Peace and Security: Two Evolving Concepts and Their Changing Relationship
At least one thing about security seems to be agreed on by most authors — it is something good. In other words, the very term ‘security’ is positively value-loaded. And precisely for this reason much less agreement exists on what clear meaning to attach to that word (Wiberg 1987: 340).
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- 2.This statement refers to the whole literature starting out in the large 1970’s and gaining momentum in the 1980’s, arguing for new or widened concepts of security–from the ‘common security’ of the Palme Commission (Palme 1982) to various articles “Redefining Security” (Ullman 1983; Mathews 1989) mostly with reference to the environment. This 1980’s literature mostly argued straightforward and in empirical terms for ‘widening’ in order to get a more ‘correct’ security concept, without much reflection on the politics and the sociology of science hereof. The ‘wideners’ (so labelled and discussed in Buzan/Wæver/de Wilde 1998) transmuted in the 1990’s especially in Europe — into a more theoretical literature organized around various new’ schools’: Critical Security Studies, Copenhagen School, Paris School, feminism, etc., which sometimes meant more attention to’ security’ as such, but often stayed at the level of using security in discussions between different applications of security. A notable exception, already reflecting on the concept of security as such was People, States and Fear by Barry Buzan (1983).Google Scholar
- 3.This is implicit in most mainstream writings, where it is assumed that we all know what is security is from our everyday experience, and now we discuss how to attain the same at the level of states. This becomes most explicit in some of the more conceptual pieces from within the mainstream: Baldwin 1997).Google Scholar
- 4.The terms ‘negative peace’ and ‘positive peace’ stem from the Norwegian peace research pioneer Johan Gaining. It does not mean ‘bad’ and ‘good’; the idea is basically, that negative peace is defined purely negatively, by what it is not, i.e. the absence of violence. Positive peace is social justice. Positive peace eliminates the root causes of war and violence. They were hardly present as two separate concepts much earlier, and therefore it is a consciously anachronistic observation to ask here whether a concept like ‘negative peace’ could be thought at that time. As the history here shows, the concept of peace emerged out of a quite ambitious basically ‘positive peace’-like concept of general order into an increasingly narrow concept of non-war, and this enabled the Galtungian clarification of the two concepts (Galtung 1964, 1969).Google Scholar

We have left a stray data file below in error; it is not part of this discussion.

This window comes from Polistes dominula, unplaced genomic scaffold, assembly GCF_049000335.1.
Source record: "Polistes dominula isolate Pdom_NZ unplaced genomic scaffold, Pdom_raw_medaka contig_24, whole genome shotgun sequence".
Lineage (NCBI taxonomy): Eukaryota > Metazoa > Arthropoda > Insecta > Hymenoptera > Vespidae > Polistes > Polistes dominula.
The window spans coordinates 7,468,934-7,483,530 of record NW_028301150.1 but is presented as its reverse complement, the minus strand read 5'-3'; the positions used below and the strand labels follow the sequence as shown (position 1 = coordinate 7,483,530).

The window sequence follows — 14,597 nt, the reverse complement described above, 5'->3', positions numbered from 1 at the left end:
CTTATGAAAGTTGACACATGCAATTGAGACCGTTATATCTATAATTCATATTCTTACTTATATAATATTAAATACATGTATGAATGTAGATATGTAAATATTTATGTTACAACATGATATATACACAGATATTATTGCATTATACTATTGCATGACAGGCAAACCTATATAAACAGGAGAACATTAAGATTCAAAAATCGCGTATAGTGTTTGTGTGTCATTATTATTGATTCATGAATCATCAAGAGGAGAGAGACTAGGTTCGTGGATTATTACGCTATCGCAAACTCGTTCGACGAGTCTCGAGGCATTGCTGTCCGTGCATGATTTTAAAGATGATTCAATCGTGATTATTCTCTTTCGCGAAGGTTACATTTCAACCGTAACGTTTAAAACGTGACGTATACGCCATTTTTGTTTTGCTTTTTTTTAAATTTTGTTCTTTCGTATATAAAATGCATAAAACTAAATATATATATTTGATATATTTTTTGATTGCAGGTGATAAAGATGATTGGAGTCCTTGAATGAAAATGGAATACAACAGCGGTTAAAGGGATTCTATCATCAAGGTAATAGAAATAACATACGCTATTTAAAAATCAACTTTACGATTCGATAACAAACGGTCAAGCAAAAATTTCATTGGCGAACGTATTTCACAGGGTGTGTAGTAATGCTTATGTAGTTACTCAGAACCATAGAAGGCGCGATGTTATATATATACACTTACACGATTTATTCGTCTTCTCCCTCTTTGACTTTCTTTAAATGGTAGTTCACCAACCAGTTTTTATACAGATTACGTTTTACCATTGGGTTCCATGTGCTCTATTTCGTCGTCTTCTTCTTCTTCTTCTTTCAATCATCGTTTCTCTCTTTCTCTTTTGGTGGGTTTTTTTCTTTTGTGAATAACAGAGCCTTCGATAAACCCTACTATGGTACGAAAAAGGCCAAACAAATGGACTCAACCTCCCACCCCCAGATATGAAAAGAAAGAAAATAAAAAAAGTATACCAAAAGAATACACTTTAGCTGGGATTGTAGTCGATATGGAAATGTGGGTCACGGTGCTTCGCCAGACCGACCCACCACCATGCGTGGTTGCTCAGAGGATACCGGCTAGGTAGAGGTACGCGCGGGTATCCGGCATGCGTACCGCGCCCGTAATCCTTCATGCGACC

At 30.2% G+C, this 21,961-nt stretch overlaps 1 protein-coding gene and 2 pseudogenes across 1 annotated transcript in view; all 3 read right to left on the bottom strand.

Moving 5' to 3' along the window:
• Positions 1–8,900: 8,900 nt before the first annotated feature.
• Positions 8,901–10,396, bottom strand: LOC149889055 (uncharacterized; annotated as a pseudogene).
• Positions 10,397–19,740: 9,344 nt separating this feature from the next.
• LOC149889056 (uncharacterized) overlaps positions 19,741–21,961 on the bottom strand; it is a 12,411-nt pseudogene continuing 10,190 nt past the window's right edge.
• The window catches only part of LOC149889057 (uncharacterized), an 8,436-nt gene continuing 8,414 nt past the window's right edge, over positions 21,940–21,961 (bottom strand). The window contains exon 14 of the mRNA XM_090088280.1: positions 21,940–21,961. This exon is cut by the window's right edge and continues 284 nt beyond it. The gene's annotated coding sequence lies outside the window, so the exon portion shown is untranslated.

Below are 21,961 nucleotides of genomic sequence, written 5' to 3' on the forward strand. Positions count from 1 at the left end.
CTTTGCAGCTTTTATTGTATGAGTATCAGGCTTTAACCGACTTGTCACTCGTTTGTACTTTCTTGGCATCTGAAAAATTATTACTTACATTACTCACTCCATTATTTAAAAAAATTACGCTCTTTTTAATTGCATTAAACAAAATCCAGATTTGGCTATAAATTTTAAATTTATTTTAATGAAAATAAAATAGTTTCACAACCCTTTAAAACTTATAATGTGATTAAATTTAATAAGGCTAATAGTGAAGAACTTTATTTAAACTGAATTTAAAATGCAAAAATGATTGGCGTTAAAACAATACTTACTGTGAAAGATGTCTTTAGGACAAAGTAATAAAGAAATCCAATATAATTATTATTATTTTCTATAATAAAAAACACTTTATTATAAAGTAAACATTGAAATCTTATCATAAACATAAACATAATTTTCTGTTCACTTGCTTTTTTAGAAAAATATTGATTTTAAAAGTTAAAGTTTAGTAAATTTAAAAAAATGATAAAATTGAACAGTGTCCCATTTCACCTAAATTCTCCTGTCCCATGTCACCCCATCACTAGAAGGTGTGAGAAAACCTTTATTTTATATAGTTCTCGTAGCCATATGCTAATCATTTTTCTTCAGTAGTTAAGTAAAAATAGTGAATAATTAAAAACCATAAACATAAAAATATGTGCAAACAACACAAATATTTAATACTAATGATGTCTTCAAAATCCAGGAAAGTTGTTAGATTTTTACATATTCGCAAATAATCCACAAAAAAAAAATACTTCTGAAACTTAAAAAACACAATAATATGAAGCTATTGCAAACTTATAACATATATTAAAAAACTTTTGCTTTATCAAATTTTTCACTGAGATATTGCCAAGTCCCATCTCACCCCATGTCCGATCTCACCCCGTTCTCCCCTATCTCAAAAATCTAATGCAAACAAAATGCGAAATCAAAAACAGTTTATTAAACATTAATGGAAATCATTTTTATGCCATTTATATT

- 5.Seen from the third world and mobilized mostly through the non-aligned movement, both concepts were useful strategically as part of a ‘third party positioning’: peace as the larger, more programmatic basis for principled arguments and thereby useful in the recurrent pattern of cooperation of the Soviet bloc with the third world for instance in UN organs; and security was useful mostly at the ‘unit level’, i.e. pointing to the kind of security problems relevant to third world situations (Ayoob 1995). Both slogans could be adopted by the South and to some extent played back at its senders in respectively the East and the West. Most characteristic of third world approaches was probably a ‘positive peace’-like logic of development as precondition for long term stability and security. During they heydays of ‘New International Economic Order’ in the 1970s, the issue of development and disarmament became established in the UN system. The 1980 report from the Brandt Commission (Brandt 1980) aimed at showing the self-interest of the North in development for the South, and consequently development was cast as an issue of ultimate security interest — in a wider sense — thus paving the way for the new security theories of the 1980s.Google Scholar